Amy Arbus Breaks Down the Fourth Wall

The photographer's fixation on costumes and disguises blurs the line between fiction and reality.

The primacy of form over substantive content is integral to Amy Arbus‘ photography. Her 1986 book No Place Like Home captured weird home environments and kitschy interior-decorating schemes: kitchens with slanty walls and checkerboard Formica floors, houses designed to look like the inside of a tree trunk or aquarium, leafy wallpaper, cubist rug patterns, or ceilings painted to resemble an expansive Day-Glo sky. In The Inconvenience of Being Born (1999), she photographed chubby, Kewpie dolls in raw emotional states: burbling happily and crinkling their fat cheeks, or staring through the page with furrowed brows and wide, wet eyes. Her 2006 anthology On the Street: 1980-1990 celebrated the post-punk and material girl styles of trendsetters and fashionistas in New York, including Joey Arias, Madonna, and the Clash.

In this year’s book, The Fourth Wall, Arbus remains fixated on costumes, disguises, and highly stylized exteriors. In fact, she takes the theme and ratchets it up a notch by photographing actors “fully in character,” but outside of their stage sets. Like On the Street, this book celebrates the constructedness of identity, except it’s less about bringing one’s individuality to the surface. Rather, The Fourth Wall lives up to its title — a phrase swiped from 19th-century realist theater and popularized by 20th-century playwright Bertolt Brecht. In an effort to blur the line between fiction and reality, Arbus puts her actors in random public spaces, but has them do exactly what they do onstage: create a persona and inhabit it.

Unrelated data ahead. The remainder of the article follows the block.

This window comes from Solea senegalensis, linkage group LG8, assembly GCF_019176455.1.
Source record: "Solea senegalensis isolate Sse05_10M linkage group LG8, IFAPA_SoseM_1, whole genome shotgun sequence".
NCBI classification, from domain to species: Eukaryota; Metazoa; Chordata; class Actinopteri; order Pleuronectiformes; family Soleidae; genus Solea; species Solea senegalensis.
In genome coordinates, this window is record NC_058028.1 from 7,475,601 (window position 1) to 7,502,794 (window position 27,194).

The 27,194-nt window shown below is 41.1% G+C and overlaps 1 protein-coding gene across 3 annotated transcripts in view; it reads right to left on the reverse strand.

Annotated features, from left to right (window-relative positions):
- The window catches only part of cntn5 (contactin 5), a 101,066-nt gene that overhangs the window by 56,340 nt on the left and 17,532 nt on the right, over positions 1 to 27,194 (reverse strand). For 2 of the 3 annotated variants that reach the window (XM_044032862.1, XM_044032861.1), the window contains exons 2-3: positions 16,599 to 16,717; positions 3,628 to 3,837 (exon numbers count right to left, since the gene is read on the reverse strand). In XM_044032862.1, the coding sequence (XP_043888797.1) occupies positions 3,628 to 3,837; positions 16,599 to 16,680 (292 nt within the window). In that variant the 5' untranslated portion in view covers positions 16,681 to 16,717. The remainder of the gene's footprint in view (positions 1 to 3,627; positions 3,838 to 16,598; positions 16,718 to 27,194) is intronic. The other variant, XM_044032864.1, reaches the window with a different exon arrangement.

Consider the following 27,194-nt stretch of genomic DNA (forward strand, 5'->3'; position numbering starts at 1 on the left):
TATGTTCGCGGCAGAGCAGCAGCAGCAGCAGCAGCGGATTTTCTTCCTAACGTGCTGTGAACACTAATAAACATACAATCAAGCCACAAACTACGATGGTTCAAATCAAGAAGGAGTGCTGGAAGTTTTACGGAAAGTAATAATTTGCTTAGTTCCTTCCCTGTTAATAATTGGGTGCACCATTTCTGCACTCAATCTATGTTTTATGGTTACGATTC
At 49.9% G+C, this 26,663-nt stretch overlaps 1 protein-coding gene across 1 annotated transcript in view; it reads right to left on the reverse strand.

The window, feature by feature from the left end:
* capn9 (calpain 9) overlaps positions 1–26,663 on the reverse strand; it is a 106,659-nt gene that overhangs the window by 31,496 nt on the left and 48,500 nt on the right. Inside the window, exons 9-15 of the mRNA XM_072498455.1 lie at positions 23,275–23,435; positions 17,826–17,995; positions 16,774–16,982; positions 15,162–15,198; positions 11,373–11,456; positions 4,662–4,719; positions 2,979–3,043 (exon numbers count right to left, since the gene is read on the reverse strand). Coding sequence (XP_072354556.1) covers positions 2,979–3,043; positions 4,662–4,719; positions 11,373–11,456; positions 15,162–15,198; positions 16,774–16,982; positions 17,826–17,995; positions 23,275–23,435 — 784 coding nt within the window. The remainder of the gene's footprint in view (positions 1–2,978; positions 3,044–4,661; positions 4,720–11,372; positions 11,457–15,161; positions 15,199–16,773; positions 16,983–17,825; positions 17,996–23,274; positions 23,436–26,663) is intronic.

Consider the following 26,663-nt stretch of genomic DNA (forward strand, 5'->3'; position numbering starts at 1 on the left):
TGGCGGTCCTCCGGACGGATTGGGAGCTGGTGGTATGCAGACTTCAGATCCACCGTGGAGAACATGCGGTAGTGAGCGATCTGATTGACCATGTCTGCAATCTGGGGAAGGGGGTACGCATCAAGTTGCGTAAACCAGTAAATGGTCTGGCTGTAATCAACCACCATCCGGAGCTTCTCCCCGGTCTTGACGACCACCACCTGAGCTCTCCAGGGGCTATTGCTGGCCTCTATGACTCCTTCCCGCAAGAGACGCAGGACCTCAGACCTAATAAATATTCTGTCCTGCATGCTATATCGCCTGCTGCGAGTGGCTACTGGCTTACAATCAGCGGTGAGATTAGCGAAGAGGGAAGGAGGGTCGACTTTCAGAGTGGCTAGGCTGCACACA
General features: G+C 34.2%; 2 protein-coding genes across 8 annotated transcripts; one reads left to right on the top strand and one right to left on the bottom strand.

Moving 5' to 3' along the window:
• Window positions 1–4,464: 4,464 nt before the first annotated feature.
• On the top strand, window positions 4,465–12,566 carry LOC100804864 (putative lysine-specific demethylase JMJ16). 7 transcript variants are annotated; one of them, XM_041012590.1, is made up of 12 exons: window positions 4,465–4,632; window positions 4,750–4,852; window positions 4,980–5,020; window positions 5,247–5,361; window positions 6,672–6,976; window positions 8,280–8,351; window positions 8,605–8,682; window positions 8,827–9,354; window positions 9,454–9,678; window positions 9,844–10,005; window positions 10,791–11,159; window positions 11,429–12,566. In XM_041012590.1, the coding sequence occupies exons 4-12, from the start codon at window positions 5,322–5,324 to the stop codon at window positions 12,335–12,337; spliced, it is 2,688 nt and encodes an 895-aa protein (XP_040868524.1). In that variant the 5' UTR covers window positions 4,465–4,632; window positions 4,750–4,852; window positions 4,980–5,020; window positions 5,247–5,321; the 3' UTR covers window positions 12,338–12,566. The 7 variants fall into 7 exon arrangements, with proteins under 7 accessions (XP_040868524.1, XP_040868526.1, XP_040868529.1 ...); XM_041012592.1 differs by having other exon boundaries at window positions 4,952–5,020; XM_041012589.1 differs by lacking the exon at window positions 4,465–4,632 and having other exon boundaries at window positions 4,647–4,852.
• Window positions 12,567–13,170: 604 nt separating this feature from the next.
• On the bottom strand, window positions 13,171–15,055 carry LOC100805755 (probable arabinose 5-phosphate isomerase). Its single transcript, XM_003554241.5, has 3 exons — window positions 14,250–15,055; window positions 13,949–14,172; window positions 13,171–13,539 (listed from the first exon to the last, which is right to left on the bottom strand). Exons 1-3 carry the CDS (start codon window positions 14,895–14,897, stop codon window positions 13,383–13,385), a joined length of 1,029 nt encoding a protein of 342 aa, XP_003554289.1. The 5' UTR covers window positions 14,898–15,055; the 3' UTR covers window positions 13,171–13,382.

Thus, Alan Cumming appears dressed as the master of ceremonies from Cabaret, drinking wine in a bathroom furnished with bottles of vitamin E lotion, a hair dryer, and leopard-print upholstery. Patrick Page stands glowering outside the Hilton Theatre on a wet and drizzly day, dressed as the Grinch who stole Christmas. Christine Ebersole is caught in a well-scrubbed public restroom, dressed in the raggedy, safety-pinned costume of “Little” Edie Beale, Jacqueline Kennedy Onassis’ eccentric cousin. Appended to each photograph is a brief play synopsis that offers some background for the character’s psychology: Edie Beale is caught in an acrimonious codependent relationship with her mother; Cabaret‘s MC is a lecherous ne’er-do-well who tries to lure the audience into his seedy nocturnal world; the Grinch is a cranky old Scrooge out to corrupt the Whos of Whoville. Ostensibly, such descriptions exist to provide context and help anchor the viewer. But in reality, they make the accompanying portraits seem even more perplexing.

Amy Arbus will discuss The Fourth Wall and tell the stories behind her images this Friday, April 18, at UC Berkeley’s Sibley Auditorium. 6:30 p.m. $10.


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